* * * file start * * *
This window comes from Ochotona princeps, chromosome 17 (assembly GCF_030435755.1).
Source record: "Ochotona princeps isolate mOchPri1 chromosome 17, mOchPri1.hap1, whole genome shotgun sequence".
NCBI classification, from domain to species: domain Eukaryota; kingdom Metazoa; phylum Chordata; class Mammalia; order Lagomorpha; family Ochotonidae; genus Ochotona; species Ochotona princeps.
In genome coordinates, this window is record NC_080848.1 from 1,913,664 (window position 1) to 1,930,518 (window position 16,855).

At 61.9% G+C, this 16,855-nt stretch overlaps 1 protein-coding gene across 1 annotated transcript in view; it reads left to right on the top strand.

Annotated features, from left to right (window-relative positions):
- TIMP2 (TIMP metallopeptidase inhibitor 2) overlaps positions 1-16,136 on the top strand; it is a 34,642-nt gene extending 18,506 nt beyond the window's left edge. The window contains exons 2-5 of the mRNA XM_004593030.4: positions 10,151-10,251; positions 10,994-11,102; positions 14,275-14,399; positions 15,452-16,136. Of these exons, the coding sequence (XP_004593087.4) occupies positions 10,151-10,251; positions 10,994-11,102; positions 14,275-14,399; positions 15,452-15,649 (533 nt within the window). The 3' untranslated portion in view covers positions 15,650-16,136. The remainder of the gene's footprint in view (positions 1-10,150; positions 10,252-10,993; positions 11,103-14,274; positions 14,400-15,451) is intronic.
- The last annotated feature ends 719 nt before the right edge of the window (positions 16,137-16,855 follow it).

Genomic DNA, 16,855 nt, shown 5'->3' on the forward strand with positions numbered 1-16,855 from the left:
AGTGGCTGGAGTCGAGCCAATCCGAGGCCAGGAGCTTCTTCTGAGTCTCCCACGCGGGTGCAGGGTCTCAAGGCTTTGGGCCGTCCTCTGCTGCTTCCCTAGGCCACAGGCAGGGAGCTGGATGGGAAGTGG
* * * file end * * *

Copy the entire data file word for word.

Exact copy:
This window comes from Ochotona princeps, chromosome 17 (assembly GCF_030435755.1).
Source record: "Ochotona princeps isolate mOchPri1 chromosome 17, mOchPri1.hap1, whole genome shotgun sequence".
NCBI classification, from domain to species: domain Eukaryota; kingdom Metazoa; phylum Chordata; class Mammalia; order Lagomorpha; family Ochotonidae; genus Ochotona; species Ochotona princeps.
In genome coordinates, this window is record NC_080848.1 from 1,913,664 (window position 1) to 1,930,518 (window position 16,855).

At 61.9% G+C, this 16,855-nt stretch overlaps 1 protein-coding gene across 1 annotated transcript in view; it reads left to right on the top strand.

Annotated features, from left to right (window-relative positions):
- TIMP2 (TIMP metallopeptidase inhibitor 2) overlaps positions 1-16,136 on the top strand; it is a 34,642-nt gene extending 18,506 nt beyond the window's left edge. The window contains exons 2-5 of the mRNA XM_004593030.4: positions 10,151-10,251; positions 10,994-11,102; positions 14,275-14,399; positions 15,452-16,136. Of these exons, the coding sequence (XP_004593087.4) occupies positions 10,151-10,251; positions 10,994-11,102; positions 14,275-14,399; positions 15,452-15,649 (533 nt within the window). The 3' untranslated portion in view covers positions 15,650-16,136. The remainder of the gene's footprint in view (positions 1-10,150; positions 10,252-10,993; positions 11,103-14,274; positions 14,400-15,451) is intronic.
- The last annotated feature ends 719 nt before the right edge of the window (positions 16,137-16,855 follow it).

Genomic DNA, 16,855 nt, shown 5'->3' on the forward strand with positions numbered 1-16,855 from the left:
AGTGGCTGGAGTCGAGCCAATCCGAGGCCAGGAGCTTCTTCTGAGTCTCCCACGCGGGTGCAGGGTCTCAAGGCTTTGGGCCGTCCTCTGCTGCTTCCCTAGGCCACAGGCAGGGAGCTGGATGGGAAGTGG